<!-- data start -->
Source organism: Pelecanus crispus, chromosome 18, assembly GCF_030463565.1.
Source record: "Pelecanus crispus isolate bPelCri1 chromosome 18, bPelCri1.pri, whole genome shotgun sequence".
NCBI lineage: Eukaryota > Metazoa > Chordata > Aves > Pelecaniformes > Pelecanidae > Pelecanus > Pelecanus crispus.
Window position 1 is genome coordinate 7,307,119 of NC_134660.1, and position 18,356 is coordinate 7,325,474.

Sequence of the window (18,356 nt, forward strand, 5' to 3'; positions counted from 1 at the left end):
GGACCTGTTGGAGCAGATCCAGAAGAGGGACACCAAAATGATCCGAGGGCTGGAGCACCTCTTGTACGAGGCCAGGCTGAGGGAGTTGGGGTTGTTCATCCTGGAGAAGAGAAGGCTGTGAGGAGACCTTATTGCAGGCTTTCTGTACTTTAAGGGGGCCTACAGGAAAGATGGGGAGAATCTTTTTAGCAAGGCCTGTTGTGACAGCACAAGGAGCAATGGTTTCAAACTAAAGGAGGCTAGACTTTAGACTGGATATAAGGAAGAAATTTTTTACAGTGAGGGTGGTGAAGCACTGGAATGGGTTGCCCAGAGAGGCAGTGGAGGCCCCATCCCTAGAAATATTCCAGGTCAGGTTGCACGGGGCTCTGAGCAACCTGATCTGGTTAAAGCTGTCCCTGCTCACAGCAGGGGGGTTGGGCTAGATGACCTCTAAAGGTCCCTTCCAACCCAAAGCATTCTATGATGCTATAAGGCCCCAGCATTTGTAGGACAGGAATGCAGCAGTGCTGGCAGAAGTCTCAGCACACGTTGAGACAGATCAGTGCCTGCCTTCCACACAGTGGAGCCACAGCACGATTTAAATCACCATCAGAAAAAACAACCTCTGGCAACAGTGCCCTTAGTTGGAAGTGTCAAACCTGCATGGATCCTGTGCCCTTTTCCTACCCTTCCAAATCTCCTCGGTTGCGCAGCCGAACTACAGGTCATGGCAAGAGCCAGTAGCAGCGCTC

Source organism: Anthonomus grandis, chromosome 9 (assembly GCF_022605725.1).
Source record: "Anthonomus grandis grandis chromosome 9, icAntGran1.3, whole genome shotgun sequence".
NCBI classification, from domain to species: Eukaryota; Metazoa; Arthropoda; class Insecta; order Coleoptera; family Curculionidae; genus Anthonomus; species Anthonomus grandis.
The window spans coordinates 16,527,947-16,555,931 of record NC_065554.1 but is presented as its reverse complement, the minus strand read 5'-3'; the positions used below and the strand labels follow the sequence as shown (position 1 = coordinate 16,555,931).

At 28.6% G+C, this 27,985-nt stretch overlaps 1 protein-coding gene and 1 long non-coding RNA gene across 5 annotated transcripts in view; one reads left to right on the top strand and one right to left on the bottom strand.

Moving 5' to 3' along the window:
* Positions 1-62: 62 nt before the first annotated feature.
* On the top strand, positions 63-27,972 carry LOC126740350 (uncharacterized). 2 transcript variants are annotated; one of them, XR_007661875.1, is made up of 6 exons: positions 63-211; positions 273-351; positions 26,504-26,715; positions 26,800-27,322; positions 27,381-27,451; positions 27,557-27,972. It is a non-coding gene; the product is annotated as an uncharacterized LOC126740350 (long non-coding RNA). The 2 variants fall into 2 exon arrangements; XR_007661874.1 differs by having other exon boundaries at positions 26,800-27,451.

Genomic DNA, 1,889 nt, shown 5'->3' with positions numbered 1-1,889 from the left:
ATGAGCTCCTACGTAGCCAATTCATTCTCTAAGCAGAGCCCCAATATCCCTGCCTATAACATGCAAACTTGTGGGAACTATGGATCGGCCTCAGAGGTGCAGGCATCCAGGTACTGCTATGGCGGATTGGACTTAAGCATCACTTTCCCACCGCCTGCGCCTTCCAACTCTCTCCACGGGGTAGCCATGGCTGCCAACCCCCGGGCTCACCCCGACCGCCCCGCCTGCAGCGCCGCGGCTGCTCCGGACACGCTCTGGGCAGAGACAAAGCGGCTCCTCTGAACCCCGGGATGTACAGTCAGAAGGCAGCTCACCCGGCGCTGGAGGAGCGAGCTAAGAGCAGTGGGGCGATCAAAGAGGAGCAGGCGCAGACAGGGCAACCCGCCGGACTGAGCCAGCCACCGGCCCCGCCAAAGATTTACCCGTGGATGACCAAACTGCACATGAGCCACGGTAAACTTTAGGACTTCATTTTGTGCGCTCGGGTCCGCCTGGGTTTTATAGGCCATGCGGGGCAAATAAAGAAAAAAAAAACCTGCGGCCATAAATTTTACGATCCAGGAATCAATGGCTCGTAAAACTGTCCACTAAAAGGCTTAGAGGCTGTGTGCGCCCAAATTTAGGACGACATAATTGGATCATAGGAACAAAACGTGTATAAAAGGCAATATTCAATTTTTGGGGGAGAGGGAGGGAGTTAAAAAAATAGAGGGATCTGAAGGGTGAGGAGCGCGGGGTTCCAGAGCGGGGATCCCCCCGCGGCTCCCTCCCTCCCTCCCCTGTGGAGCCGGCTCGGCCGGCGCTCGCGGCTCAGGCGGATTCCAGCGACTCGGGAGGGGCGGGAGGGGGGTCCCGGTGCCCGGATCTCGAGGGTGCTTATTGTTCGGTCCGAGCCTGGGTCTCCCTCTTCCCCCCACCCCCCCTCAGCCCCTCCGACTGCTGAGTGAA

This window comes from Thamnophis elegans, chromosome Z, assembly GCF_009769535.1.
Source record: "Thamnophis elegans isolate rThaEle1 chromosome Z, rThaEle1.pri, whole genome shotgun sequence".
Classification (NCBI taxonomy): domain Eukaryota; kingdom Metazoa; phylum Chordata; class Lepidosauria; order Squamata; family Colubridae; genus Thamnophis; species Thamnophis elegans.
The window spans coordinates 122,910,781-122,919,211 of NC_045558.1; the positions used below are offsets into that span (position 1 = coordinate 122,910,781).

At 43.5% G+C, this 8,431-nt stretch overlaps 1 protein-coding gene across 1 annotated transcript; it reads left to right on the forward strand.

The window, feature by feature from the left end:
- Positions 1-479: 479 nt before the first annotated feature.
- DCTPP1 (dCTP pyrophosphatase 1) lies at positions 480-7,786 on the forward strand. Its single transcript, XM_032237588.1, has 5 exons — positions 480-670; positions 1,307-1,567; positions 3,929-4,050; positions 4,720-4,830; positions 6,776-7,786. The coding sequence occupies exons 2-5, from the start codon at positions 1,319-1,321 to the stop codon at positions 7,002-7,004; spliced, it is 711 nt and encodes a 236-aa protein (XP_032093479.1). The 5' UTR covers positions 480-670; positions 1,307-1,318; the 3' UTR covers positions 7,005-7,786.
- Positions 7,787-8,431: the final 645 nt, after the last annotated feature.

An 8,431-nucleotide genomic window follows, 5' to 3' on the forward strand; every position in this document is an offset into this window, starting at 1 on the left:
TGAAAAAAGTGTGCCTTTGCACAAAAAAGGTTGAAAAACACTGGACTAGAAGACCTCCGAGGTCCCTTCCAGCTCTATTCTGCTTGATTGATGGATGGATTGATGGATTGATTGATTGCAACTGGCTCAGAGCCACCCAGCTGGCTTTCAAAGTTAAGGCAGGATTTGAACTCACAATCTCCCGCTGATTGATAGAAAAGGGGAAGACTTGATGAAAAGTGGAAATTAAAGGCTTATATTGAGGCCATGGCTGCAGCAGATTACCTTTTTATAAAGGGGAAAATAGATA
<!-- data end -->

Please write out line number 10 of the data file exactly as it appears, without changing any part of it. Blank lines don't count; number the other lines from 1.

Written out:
The window spans coordinates 16,527,947-16,555,931 of record NC_065554.1 but is presented as its reverse complement, the minus strand read 5'-3'; the positions used below and the strand labels follow the sequence as shown (position 1 = coordinate 16,555,931).